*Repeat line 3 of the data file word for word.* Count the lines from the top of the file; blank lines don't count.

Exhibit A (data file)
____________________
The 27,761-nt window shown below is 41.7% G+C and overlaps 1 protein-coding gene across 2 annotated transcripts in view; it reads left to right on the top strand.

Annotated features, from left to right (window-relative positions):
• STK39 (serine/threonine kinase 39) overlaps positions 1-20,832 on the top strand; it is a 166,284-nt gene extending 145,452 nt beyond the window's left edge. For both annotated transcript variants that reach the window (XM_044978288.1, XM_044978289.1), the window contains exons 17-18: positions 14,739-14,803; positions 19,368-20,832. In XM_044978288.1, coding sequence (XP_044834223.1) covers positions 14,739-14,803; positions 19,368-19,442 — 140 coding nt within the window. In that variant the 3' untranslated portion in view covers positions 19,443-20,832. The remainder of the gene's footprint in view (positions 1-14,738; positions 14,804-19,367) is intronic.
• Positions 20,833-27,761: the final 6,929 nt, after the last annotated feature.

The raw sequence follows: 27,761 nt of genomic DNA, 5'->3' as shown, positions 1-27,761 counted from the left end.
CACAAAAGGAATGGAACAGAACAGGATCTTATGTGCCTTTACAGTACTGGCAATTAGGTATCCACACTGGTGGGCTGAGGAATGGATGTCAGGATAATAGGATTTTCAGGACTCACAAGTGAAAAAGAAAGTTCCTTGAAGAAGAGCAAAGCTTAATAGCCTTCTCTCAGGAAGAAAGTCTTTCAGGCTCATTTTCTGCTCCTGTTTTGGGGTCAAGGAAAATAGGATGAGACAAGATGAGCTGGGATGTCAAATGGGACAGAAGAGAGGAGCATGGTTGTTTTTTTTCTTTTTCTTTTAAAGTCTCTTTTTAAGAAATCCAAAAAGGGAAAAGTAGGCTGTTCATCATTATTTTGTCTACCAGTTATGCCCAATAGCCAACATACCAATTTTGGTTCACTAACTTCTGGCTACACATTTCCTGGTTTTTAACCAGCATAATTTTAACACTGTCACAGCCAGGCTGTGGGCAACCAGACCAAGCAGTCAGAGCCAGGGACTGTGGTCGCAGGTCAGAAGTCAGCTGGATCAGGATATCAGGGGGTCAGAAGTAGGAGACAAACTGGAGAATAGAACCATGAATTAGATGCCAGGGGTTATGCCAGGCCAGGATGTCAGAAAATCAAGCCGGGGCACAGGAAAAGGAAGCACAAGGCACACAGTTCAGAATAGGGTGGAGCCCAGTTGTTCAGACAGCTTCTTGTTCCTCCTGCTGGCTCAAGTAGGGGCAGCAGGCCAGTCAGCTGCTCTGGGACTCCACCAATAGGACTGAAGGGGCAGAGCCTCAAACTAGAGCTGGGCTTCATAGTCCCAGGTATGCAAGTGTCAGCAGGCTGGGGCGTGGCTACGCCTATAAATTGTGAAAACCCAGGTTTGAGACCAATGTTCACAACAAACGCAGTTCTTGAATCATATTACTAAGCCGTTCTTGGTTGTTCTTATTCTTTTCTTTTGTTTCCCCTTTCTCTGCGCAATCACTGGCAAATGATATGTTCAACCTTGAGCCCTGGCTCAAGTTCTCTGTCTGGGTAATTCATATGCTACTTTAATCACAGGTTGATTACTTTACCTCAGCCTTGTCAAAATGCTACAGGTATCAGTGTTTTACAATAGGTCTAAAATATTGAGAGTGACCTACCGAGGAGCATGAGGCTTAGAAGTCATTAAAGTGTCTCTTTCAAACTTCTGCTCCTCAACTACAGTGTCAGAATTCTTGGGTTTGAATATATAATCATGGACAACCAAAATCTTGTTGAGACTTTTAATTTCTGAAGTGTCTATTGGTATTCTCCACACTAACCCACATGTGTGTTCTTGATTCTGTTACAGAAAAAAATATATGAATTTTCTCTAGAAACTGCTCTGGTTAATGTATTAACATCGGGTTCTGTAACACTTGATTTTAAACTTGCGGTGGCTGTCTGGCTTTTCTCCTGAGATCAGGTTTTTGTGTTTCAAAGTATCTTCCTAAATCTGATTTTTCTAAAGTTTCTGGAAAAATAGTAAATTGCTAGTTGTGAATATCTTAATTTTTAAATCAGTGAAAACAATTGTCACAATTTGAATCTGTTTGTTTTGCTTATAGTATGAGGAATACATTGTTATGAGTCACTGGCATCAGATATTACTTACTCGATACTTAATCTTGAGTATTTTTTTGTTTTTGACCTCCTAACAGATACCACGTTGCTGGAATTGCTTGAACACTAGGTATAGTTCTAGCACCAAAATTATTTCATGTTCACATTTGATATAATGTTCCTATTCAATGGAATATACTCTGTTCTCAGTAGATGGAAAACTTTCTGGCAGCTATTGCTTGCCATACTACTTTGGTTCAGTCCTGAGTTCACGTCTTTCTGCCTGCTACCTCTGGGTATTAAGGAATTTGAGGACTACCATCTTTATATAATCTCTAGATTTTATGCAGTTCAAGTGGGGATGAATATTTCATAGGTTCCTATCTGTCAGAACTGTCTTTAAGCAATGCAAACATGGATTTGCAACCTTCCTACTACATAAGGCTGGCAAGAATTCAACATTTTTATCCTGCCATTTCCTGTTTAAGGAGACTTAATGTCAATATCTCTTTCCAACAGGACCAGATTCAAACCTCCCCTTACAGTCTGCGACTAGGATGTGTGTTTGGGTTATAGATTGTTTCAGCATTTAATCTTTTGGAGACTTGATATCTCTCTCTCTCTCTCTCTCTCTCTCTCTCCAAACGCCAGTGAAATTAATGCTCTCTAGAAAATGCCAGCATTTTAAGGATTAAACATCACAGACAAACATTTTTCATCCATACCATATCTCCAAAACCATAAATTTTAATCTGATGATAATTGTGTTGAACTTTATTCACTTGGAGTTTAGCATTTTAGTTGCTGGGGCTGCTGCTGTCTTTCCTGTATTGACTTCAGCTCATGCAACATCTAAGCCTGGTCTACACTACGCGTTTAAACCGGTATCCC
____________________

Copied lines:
• STK39 (serine/threonine kinase 39) overlaps positions 1-20,832 on the top strand; it is a 166,284-nt gene extending 145,452 nt beyond the window's left edge. For both annotated transcript variants that reach the window (XM_044978288.1, XM_044978289.1), the window contains exons 17-18: positions 14,739-14,803; positions 19,368-20,832. In XM_044978288.1, coding sequence (XP_044834223.1) covers positions 14,739-14,803; positions 19,368-19,442 — 140 coding nt within the window. In that variant the 3' untranslated portion in view covers positions 19,443-20,832. The remainder of the gene's footprint in view (positions 1-14,738; positions 14,804-19,367) is intronic.